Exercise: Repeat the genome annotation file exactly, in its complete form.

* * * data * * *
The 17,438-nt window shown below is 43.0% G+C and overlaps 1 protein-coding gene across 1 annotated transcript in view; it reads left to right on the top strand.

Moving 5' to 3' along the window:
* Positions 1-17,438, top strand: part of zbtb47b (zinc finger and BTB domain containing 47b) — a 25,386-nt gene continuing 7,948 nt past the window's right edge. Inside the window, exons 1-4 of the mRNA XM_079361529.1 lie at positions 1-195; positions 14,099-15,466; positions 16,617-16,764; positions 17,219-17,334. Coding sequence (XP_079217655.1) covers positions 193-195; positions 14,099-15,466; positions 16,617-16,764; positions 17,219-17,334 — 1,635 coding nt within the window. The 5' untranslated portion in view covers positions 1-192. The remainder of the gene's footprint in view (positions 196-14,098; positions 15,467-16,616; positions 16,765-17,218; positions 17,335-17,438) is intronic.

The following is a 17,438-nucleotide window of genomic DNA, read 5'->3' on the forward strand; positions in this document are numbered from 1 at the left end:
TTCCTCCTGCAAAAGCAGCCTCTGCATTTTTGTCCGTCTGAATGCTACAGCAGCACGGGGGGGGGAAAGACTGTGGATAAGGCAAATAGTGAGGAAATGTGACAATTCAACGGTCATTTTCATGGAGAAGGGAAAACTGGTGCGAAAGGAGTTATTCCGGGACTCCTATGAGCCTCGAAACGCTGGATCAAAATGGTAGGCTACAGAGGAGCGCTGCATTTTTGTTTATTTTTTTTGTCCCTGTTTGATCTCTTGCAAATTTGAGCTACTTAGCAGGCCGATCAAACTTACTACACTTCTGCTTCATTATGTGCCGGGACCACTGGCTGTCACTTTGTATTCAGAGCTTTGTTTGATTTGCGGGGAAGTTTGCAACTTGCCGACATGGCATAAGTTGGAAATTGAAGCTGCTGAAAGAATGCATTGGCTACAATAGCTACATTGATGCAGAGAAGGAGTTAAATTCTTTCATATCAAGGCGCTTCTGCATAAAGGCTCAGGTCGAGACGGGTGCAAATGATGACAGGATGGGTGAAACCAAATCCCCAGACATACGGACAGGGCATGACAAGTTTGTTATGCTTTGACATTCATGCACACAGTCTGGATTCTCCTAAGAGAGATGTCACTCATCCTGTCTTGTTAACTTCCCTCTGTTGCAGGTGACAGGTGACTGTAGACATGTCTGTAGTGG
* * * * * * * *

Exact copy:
The 17,438-nt window shown below is 43.0% G+C and overlaps 1 protein-coding gene across 1 annotated transcript in view; it reads left to right on the top strand.

Moving 5' to 3' along the window:
* Positions 1-17,438, top strand: part of zbtb47b (zinc finger and BTB domain containing 47b) — a 25,386-nt gene continuing 7,948 nt past the window's right edge. Inside the window, exons 1-4 of the mRNA XM_079361529.1 lie at positions 1-195; positions 14,099-15,466; positions 16,617-16,764; positions 17,219-17,334. Coding sequence (XP_079217655.1) covers positions 193-195; positions 14,099-15,466; positions 16,617-16,764; positions 17,219-17,334 — 1,635 coding nt within the window. The 5' untranslated portion in view covers positions 1-192. The remainder of the gene's footprint in view (positions 196-14,098; positions 15,467-16,616; positions 16,765-17,218; positions 17,335-17,438) is intronic.

The following is a 17,438-nucleotide window of genomic DNA, read 5'->3' on the forward strand; positions in this document are numbered from 1 at the left end:
TTCCTCCTGCAAAAGCAGCCTCTGCATTTTTGTCCGTCTGAATGCTACAGCAGCACGGGGGGGGGAAAGACTGTGGATAAGGCAAATAGTGAGGAAATGTGACAATTCAACGGTCATTTTCATGGAGAAGGGAAAACTGGTGCGAAAGGAGTTATTCCGGGACTCCTATGAGCCTCGAAACGCTGGATCAAAATGGTAGGCTACAGAGGAGCGCTGCATTTTTGTTTATTTTTTTTGTCCCTGTTTGATCTCTTGCAAATTTGAGCTACTTAGCAGGCCGATCAAACTTACTACACTTCTGCTTCATTATGTGCCGGGACCACTGGCTGTCACTTTGTATTCAGAGCTTTGTTTGATTTGCGGGGAAGTTTGCAACTTGCCGACATGGCATAAGTTGGAAATTGAAGCTGCTGAAAGAATGCATTGGCTACAATAGCTACATTGATGCAGAGAAGGAGTTAAATTCTTTCATATCAAGGCGCTTCTGCATAAAGGCTCAGGTCGAGACGGGTGCAAATGATGACAGGATGGGTGAAACCAAATCCCCAGACATACGGACAGGGCATGACAAGTTTGTTATGCTTTGACATTCATGCACACAGTCTGGATTCTCCTAAGAGAGATGTCACTCATCCTGTCTTGTTAACTTCCCTCTGTTGCAGGTGACAGGTGACTGTAGACATGTCTGTAGTGG